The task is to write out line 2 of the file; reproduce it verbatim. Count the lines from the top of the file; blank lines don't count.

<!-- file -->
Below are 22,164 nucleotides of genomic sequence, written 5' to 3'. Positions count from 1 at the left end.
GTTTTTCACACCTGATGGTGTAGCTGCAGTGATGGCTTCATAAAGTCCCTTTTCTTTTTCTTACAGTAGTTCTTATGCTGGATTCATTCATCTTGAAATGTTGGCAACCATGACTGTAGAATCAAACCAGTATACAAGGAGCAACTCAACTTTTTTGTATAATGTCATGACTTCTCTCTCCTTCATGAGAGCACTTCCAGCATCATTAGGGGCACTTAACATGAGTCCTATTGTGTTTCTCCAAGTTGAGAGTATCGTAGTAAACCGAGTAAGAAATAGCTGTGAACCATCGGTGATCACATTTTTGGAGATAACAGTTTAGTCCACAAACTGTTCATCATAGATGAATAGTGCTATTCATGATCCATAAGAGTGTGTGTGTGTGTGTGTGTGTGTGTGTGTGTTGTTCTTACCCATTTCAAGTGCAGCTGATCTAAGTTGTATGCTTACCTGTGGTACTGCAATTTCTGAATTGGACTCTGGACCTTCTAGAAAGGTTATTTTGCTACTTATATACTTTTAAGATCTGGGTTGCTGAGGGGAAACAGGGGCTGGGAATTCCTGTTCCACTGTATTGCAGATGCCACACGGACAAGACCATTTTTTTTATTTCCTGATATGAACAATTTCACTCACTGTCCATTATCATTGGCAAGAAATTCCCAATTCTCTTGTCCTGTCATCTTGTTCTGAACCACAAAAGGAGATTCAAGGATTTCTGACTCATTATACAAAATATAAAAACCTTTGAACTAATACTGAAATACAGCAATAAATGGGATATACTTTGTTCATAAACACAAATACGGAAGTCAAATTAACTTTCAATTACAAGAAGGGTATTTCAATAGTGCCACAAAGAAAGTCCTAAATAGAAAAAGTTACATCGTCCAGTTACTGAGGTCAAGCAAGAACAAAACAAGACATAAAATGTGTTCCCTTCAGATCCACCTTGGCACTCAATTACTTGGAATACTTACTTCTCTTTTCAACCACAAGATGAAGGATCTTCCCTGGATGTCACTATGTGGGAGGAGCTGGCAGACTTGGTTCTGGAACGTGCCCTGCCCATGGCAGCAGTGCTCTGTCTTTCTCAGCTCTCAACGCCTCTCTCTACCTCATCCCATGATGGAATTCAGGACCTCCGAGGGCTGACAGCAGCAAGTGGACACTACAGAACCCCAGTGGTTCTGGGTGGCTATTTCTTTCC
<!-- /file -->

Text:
GTTTTTCACACCTGATGGTGTAGCTGCAGTGATGGCTTCATAAAGTCCCTTTTCTTTTTCTTACAGTAGTTCTTATGCTGGATTCATTCATCTTGAAATGTTGGCAACCATGACTGTAGAATCAAACCAGTATACAAGGAGCAACTCAACTTTTTTGTATAATGTCATGACTTCTCTCTCCTTCATGAGAGCACTTCCAGCATCATTAGGGGCACTTAACATGAGTCCTATTGTGTTTCTCCAAGTTGAGAGTATCGTAGTAAACCGAGTAAGAAATAGCTGTGAACCATCGGTGATCACATTTTTGGAGATAACAGTTTAGTCCACAAACTGTTCATCATAGATGAATAGTGCTATTCATGATCCATAAGAGTGTGTGTGTGTGTGTGTGTGTGTGTGTGTGTTGTTCTTACCCATTTCAAGTGCAGCTGATCTAAGTTGTATGCTTACCTGTGGTACTGCAATTTCTGAATTGGACTCTGGACCTTCTAGAAAGGTTATTTTGCTACTTATATACTTTTAAGATCTGGGTTGCTGAGGGGAAACAGGGGCTGGGAATTCCTGTTCCACTGTATTGCAGATGCCACACGGACAAGACCATTTTTTTTATTTCCTGATATGAACAATTTCACTCACTGTCCATTATCATTGGCAAGAAATTCCCAATTCTCTTGTCCTGTCATCTTGTTCTGAACCACAAAAGGAGATTCAAGGATTTCTGACTCATTATACAAAATATAAAAACCTTTGAACTAATACTGAAATACAGCAATAAATGGGATATACTTTGTTCATAAACACAAATACGGAAGTCAAATTAACTTTCAATTACAAGAAGGGTATTTCAATAGTGCCACAAAGAAAGTCCTAAATAGAAAAAGTTACATCGTCCAGTTACTGAGGTCAAGCAAGAACAAAACAAGACATAAAATGTGTTCCCTTCAGATCCACCTTGGCACTCAATTACTTGGAATACTTACTTCTCTTTTCAACCACAAGATGAAGGATCTTCCCTGGATGTCACTATGTGGGAGGAGCTGGCAGACTTGGTTCTGGAACGTGCCCTGCCCATGGCAGCAGTGCTCTGTCTTTCTCAGCTCTCAACGCCTCTCTCTACCTCATCCCATGATGGAATTCAGGACCTCCGAGGGCTGACAGCAGCAAGTGGACACTACAGAACCCCAGTGGTTCTGGGTGGCTATTTCTTTCC